Free Credit Report On Your Social Life: Your Social Credit Score and Why You Should Socially Credit Check Yourself
What Is Credit and What Does It Mean for Me
A lot of young people, including myself years ago, either don't know much about credit or completely avoid it out of fright. After all, speaking of credit can be pretty dramatic and frightening. I completely understand how many people, especially the young adults, would feel about this as I, too, have become engulfed in problems with credit. So, let's go ahead and talk about credit and what it means to you.
Let me go ahead and explain credit in a nutshell: you go out to apply for a credit card, and you get approved. That's great, right? The reason you have been approved is because the company supplying you with the credit card has deemed you a trustworthy consumer. There are three credit bureaus, according to what I know, that run credit on you: Experian, TransUnion, and Equifax. These bad boys know all about your inquiries, bad accounts, and so on. They know just about everything and anything about you, and they aren't afraid to show it when you are trying to apply for certain accounts that involve seemingly 'borrowed' money. For instance, if you're not immediately paying for something, this is called credit. You will be paying for it later, and before you can run something as credit, you will have to pass a certain number of tests. And, unfortunately, you have to look trustworthy in paper before you can walk off with credit accounts.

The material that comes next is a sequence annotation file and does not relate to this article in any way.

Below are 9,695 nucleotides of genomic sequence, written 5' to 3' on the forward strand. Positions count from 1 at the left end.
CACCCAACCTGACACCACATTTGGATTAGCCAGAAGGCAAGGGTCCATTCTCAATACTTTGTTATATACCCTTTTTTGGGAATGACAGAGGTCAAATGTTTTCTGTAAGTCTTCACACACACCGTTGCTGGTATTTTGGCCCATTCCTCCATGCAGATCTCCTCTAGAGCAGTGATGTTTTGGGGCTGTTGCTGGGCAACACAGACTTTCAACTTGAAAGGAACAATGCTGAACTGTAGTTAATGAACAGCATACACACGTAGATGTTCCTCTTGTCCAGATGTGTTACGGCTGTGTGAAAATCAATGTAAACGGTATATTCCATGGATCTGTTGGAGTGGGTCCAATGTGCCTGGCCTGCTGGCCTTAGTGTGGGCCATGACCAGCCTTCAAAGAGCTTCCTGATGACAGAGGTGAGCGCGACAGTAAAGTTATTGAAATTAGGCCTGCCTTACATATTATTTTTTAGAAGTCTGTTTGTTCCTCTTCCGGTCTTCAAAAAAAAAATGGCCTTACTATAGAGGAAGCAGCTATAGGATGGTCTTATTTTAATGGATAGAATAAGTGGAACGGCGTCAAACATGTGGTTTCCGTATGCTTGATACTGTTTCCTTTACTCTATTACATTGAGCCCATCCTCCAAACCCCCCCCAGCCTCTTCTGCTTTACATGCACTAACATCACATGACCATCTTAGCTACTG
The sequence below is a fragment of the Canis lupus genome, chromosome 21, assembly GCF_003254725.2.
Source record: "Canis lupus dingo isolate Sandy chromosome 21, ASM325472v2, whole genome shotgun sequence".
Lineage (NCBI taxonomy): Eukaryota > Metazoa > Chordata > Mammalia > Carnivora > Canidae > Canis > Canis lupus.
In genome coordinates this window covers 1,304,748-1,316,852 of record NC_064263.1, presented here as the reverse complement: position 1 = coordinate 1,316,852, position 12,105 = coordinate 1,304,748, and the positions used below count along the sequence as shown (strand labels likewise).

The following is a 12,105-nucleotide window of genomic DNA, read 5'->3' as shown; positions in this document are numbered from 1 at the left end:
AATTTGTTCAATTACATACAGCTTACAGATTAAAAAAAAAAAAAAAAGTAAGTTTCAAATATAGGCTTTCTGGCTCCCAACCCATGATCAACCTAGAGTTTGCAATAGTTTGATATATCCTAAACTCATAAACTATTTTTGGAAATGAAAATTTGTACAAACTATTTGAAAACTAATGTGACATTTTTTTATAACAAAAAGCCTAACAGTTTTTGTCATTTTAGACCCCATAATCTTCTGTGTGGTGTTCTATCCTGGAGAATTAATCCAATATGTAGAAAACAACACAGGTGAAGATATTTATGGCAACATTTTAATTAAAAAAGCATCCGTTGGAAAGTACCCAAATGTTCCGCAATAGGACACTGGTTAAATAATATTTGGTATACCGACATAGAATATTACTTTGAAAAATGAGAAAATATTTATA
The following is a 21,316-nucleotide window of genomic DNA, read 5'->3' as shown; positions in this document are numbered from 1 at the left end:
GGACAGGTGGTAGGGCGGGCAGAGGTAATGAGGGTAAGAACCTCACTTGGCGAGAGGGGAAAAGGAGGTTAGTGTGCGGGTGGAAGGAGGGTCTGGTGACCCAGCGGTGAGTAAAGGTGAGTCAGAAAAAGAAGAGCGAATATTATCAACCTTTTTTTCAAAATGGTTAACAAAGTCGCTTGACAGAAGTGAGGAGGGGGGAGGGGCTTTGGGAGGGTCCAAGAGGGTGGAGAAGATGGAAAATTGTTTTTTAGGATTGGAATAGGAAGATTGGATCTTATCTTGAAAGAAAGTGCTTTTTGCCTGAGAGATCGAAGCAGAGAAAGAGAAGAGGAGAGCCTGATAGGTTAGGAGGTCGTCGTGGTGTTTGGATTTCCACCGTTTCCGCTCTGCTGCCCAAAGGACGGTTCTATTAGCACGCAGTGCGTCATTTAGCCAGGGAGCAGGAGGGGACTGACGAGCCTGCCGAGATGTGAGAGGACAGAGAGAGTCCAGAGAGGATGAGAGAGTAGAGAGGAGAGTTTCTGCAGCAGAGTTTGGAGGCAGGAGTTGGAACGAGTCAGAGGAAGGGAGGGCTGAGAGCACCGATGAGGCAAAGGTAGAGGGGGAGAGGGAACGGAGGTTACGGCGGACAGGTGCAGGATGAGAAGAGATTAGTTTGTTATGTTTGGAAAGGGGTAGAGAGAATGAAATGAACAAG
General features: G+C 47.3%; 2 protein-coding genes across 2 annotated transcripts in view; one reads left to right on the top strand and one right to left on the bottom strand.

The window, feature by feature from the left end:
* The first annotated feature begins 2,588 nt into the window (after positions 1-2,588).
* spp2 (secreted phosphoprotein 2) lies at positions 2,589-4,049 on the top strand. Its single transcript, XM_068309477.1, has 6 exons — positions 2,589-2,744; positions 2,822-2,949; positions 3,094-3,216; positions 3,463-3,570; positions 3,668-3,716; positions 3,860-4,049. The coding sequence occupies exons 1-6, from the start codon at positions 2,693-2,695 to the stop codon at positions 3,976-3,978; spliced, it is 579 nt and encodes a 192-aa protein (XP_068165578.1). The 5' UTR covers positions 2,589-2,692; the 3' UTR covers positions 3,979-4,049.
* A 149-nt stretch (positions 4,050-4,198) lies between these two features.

The aims of this article, though necessary, is to only briefly cover the concept of credit in order to later help readers like you understand its implications in a social setting. After all, it has been noted that our social lives actually run like credit, too!
Now that we have gone over credit and its brief reasons for being in our lives, let's move on to what we were here for all along!
Before we move on, a quick question!
Do you have good credit?
Social Implications of Credit
Sally, a young adult, has a lot of friends. Of course, she has had a lot more friends than she currently does, but there are also a lot of old friends she had dumped. Interestingly, she didn't think this would catch up to her, so she decided to not let it get to her.